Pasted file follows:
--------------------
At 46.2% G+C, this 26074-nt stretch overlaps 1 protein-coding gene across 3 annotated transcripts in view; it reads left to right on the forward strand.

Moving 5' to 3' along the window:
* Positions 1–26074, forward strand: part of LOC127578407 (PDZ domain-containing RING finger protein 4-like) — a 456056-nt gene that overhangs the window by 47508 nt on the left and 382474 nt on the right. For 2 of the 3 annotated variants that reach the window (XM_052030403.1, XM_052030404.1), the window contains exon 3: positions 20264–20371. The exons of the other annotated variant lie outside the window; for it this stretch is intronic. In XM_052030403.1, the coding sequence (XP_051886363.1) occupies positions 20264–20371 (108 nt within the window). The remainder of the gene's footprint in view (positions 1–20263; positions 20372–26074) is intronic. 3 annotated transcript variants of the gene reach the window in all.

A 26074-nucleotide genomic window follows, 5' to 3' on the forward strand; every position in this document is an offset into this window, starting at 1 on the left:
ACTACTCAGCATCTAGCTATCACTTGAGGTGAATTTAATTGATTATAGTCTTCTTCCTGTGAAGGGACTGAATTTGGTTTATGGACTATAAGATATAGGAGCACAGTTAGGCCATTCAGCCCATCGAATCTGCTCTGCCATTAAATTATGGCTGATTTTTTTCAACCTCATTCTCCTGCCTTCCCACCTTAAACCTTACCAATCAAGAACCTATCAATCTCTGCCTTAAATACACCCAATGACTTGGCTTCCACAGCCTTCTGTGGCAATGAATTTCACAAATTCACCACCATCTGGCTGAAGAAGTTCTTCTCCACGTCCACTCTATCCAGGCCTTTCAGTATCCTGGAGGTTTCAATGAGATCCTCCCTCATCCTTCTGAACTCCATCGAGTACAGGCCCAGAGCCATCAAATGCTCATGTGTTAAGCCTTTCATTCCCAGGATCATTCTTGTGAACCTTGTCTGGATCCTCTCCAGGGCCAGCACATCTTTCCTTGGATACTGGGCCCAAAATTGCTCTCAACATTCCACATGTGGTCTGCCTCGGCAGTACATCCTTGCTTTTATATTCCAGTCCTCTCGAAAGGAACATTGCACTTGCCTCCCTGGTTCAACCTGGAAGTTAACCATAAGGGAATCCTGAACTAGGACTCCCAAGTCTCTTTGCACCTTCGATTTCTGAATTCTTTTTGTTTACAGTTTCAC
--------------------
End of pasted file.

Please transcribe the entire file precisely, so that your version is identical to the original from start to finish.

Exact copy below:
At 46.2% G+C, this 26074-nt stretch overlaps 1 protein-coding gene across 3 annotated transcripts in view; it reads left to right on the forward strand.

Moving 5' to 3' along the window:
* Positions 1–26074, forward strand: part of LOC127578407 (PDZ domain-containing RING finger protein 4-like) — a 456056-nt gene that overhangs the window by 47508 nt on the left and 382474 nt on the right. For 2 of the 3 annotated variants that reach the window (XM_052030403.1, XM_052030404.1), the window contains exon 3: positions 20264–20371. The exons of the other annotated variant lie outside the window; for it this stretch is intronic. In XM_052030403.1, the coding sequence (XP_051886363.1) occupies positions 20264–20371 (108 nt within the window). The remainder of the gene's footprint in view (positions 1–20263; positions 20372–26074) is intronic. 3 annotated transcript variants of the gene reach the window in all.

A 26074-nucleotide genomic window follows, 5' to 3' on the forward strand; every position in this document is an offset into this window, starting at 1 on the left:
ACTACTCAGCATCTAGCTATCACTTGAGGTGAATTTAATTGATTATAGTCTTCTTCCTGTGAAGGGACTGAATTTGGTTTATGGACTATAAGATATAGGAGCACAGTTAGGCCATTCAGCCCATCGAATCTGCTCTGCCATTAAATTATGGCTGATTTTTTTCAACCTCATTCTCCTGCCTTCCCACCTTAAACCTTACCAATCAAGAACCTATCAATCTCTGCCTTAAATACACCCAATGACTTGGCTTCCACAGCCTTCTGTGGCAATGAATTTCACAAATTCACCACCATCTGGCTGAAGAAGTTCTTCTCCACGTCCACTCTATCCAGGCCTTTCAGTATCCTGGAGGTTTCAATGAGATCCTCCCTCATCCTTCTGAACTCCATCGAGTACAGGCCCAGAGCCATCAAATGCTCATGTGTTAAGCCTTTCATTCCCAGGATCATTCTTGTGAACCTTGTCTGGATCCTCTCCAGGGCCAGCACATCTTTCCTTGGATACTGGGCCCAAAATTGCTCTCAACATTCCACATGTGGTCTGCCTCGGCAGTACATCCTTGCTTTTATATTCCAGTCCTCTCGAAAGGAACATTGCACTTGCCTCCCTGGTTCAACCTGGAAGTTAACCATAAGGGAATCCTGAACTAGGACTCCCAAGTCTCTTTGCACCTTCGATTTCTGAATTCTTTTTGTTTACAGTTTCAC